Tuesday, April 4, 2017

Thinking of Buying Online?

Online shopping is big business. Like the catalogue stores of yore, all manner of goods are available in virtual shops. You can browse the photos and make your selection in minutes, and your purchase will arrive at your door in a matter of days -- except when it doesn't.

Most of the time, online shopping is painless, reliable and secure, and for hard to find items, may be the only option. Online stores earn their reputations by reliably filling their commitments in a timely manner. I've also found that customer service can be first rate, and the people really know their way around the products.
So, is on-line purchasing all good news or will you be giving up some important perks and conveniences? Let’s see.

A few on-line stores offer free shipping or may include it above a certain dollar amount. Otherwise it's a function of order size, weight and shipping distance. It can get expensive and it’s not refundable.

The product warrantee should be the same, but how do you act on it? You'll likely have to ship items back. And who will pay for shipping? Both ways? The process should be as pain free as possible.

Bait and switch
It looked so good on the web page. And what a great write-up! But when it gets to your door, what the ???? It’s rare, fortunately, but it happens. Many of the larger want ad sites offer vendor ratings. Some credit card companies provide protection for online purchases.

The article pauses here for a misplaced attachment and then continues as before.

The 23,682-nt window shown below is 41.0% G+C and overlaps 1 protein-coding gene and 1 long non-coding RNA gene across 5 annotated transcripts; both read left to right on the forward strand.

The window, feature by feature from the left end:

International Orders
A real shocker here in Canada, and a constant source of frustration, are excise tax and customs duty on international shipments. If a broker is involved, expect the tax bill to be anywhere from 20% to 80% of the order's value! This can be a deal breaker, so find out ahead of time.

Direct Sales
Some companies are opting to sell directly to the consumer, bypassing the normal sales and distribution channels. This can be good for the consumer since two levels of price mark-up have been avoided. And remember, there are still the issues of shipping and returns.

Try before you buy?
A good way to burn up good will at your local music store is to try out stuff there … and then buy it on-line. But people do it all the time (and then wonder why music stores are struggling to survive). Better to stick with commodity items that are familiar or fairly generic if trying is an important part of the process.

No comments:

Post a Comment

Note: Only a member of this blog may post a comment.